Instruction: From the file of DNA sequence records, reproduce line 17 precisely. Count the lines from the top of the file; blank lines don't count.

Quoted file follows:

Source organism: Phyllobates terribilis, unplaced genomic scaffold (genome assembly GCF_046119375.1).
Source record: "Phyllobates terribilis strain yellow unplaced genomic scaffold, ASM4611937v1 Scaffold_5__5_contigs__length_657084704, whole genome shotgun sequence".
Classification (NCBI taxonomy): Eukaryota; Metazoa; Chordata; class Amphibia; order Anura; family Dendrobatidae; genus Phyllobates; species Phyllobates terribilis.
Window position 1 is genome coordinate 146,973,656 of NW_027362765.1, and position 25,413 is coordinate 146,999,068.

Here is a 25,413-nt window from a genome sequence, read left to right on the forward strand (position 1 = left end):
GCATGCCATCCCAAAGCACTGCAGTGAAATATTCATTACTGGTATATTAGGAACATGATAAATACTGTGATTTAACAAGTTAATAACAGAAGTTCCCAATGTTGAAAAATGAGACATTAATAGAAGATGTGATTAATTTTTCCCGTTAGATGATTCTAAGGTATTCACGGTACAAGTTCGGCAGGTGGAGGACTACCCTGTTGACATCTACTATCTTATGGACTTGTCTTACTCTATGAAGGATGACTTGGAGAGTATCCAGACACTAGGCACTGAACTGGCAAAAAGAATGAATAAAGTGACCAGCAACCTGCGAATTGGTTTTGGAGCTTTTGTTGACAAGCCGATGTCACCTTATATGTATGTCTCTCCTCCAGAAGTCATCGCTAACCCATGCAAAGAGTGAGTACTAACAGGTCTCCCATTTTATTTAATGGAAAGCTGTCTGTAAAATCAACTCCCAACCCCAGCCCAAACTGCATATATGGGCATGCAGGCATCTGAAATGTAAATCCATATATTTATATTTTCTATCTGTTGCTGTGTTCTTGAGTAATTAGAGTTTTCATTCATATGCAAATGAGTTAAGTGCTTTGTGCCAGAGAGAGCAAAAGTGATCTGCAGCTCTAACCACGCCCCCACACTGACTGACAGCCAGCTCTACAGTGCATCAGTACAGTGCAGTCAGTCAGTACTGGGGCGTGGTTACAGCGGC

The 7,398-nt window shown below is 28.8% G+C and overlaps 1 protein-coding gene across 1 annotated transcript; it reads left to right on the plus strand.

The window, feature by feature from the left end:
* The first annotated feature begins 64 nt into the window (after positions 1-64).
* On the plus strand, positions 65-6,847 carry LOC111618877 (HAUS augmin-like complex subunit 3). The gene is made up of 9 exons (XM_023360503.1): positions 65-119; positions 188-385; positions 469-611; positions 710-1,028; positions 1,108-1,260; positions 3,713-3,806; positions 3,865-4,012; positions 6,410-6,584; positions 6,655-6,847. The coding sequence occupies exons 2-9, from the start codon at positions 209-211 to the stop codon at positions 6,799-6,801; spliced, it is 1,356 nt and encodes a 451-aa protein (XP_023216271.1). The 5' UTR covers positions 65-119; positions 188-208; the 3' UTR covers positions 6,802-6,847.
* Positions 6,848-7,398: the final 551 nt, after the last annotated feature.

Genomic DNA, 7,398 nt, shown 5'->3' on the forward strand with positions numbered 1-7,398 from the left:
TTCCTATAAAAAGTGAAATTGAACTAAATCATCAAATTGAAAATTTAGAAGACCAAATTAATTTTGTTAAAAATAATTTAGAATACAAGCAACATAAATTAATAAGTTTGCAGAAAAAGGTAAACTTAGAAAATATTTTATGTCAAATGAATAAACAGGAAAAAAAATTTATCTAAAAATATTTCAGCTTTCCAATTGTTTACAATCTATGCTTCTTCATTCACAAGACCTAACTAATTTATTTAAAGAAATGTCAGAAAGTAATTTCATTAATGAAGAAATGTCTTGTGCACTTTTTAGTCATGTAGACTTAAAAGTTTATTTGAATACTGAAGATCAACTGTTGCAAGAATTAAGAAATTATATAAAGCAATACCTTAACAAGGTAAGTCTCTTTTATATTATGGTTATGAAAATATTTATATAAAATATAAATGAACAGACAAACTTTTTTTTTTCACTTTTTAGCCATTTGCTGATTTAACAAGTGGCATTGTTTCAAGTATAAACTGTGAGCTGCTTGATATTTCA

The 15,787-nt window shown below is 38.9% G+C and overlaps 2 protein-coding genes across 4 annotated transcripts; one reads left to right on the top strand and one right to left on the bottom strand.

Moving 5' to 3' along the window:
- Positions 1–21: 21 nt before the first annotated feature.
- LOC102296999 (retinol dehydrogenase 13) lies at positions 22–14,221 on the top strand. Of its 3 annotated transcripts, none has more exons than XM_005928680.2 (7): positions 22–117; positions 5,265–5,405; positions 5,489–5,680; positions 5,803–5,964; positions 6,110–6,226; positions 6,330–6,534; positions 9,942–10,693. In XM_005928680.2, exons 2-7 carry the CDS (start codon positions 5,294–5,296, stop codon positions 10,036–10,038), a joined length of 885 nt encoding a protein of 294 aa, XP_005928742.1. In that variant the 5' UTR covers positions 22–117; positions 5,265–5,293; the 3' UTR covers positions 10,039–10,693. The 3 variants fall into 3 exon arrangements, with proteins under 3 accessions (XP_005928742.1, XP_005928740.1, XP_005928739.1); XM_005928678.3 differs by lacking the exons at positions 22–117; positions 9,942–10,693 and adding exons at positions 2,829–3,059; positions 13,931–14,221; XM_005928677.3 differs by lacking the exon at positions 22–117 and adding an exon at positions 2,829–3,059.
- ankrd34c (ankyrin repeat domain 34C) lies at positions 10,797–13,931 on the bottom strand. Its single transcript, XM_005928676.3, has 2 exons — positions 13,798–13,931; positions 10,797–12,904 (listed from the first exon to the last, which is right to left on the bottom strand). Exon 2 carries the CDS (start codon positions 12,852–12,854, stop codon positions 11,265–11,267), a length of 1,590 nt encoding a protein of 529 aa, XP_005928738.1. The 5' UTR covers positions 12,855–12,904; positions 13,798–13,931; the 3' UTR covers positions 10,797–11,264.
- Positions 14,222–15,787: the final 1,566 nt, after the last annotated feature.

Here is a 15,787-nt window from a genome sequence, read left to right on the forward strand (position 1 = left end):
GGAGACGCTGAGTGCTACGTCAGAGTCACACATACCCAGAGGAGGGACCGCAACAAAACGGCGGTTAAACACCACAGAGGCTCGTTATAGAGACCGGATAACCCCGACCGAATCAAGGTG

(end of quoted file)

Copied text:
- LOC102296999 (retinol dehydrogenase 13) lies at positions 22–14,221 on the top strand. Of its 3 annotated transcripts, none has more exons than XM_005928680.2 (7): positions 22–117; positions 5,265–5,405; positions 5,489–5,680; positions 5,803–5,964; positions 6,110–6,226; positions 6,330–6,534; positions 9,942–10,693. In XM_005928680.2, exons 2-7 carry the CDS (start codon positions 5,294–5,296, stop codon positions 10,036–10,038), a joined length of 885 nt encoding a protein of 294 aa, XP_005928742.1. In that variant the 5' UTR covers positions 22–117; positions 5,265–5,293; the 3' UTR covers positions 10,039–10,693. The 3 variants fall into 3 exon arrangements, with proteins under 3 accessions (XP_005928742.1, XP_005928740.1, XP_005928739.1); XM_005928678.3 differs by lacking the exons at positions 22–117; positions 9,942–10,693 and adding exons at positions 2,829–3,059; positions 13,931–14,221; XM_005928677.3 differs by lacking the exon at positions 22–117 and adding an exon at positions 2,829–3,059.